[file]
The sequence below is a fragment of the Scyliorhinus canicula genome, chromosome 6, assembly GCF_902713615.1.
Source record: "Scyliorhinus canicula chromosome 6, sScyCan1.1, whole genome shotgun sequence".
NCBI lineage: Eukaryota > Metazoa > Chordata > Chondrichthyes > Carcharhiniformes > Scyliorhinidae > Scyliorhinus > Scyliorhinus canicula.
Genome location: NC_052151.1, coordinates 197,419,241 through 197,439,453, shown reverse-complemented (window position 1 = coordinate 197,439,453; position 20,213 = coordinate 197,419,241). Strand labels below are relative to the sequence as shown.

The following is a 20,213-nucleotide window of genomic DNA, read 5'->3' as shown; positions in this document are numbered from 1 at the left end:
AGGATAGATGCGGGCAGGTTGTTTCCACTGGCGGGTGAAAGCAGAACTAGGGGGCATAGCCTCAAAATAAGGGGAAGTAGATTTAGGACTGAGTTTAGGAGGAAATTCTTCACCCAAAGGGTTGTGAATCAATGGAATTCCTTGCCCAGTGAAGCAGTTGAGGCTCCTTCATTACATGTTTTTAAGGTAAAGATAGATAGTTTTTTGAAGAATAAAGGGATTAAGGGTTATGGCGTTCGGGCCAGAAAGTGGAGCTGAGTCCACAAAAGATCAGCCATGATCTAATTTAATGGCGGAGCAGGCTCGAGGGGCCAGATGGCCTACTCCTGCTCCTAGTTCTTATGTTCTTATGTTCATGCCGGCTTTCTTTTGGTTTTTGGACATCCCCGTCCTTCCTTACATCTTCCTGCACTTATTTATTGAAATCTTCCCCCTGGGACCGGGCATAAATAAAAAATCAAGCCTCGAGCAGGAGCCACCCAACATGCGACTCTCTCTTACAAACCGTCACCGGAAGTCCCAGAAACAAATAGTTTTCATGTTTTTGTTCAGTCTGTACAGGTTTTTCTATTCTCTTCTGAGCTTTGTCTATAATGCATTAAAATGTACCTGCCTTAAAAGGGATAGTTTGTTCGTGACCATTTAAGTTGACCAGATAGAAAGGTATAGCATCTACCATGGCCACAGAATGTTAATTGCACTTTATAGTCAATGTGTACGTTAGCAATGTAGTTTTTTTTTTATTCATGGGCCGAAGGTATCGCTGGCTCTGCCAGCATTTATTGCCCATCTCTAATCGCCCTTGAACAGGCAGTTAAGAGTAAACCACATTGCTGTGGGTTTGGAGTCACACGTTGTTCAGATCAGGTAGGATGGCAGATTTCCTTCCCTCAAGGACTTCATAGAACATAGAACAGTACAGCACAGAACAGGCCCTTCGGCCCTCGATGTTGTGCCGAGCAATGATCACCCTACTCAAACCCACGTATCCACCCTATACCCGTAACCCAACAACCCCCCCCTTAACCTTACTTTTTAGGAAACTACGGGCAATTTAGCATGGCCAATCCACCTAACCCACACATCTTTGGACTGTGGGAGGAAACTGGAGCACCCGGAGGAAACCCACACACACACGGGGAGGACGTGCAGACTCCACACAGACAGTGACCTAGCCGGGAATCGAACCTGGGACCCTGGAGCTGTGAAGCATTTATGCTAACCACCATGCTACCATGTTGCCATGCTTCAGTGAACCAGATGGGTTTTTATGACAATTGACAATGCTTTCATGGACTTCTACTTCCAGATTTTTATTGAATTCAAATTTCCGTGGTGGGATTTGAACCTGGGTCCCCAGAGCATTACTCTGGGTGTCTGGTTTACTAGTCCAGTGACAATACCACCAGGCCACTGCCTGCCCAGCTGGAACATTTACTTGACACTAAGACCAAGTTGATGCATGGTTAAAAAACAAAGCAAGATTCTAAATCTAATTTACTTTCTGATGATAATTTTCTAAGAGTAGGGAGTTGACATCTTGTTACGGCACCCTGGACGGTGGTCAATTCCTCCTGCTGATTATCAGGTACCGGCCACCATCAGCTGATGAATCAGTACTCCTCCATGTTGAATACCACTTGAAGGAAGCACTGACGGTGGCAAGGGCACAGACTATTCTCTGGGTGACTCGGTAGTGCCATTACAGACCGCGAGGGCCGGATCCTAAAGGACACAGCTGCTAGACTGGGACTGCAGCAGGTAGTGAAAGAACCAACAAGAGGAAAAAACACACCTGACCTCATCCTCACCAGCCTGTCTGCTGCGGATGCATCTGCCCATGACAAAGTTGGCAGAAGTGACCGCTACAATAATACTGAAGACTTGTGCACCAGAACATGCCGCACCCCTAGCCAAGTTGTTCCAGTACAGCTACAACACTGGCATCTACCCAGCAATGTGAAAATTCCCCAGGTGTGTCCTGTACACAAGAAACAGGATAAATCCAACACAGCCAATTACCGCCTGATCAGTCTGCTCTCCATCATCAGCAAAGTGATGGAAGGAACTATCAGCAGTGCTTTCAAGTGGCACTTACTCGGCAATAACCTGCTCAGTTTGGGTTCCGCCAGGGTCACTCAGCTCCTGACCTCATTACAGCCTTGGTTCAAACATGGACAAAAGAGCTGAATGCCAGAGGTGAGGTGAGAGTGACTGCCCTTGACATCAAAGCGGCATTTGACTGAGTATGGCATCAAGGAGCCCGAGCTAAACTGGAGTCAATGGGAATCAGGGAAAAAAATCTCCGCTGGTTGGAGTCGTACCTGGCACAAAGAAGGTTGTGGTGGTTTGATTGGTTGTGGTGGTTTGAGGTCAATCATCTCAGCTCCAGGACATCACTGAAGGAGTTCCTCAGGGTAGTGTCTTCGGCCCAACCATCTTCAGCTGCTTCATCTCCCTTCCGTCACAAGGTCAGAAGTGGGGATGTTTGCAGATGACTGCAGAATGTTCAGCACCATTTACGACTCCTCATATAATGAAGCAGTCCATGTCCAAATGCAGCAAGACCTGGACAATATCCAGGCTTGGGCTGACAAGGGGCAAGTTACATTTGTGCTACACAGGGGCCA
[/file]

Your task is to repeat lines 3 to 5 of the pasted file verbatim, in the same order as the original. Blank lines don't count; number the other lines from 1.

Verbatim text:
NCBI lineage: Eukaryota > Metazoa > Chordata > Chondrichthyes > Carcharhiniformes > Scyliorhinidae > Scyliorhinus > Scyliorhinus canicula.
Genome location: NC_052151.1, coordinates 197,419,241 through 197,439,453, shown reverse-complemented (window position 1 = coordinate 197,439,453; position 20,213 = coordinate 197,419,241). Strand labels below are relative to the sequence as shown.

The following is a 20,213-nucleotide window of genomic DNA, read 5'->3' as shown; positions in this document are numbered from 1 at the left end: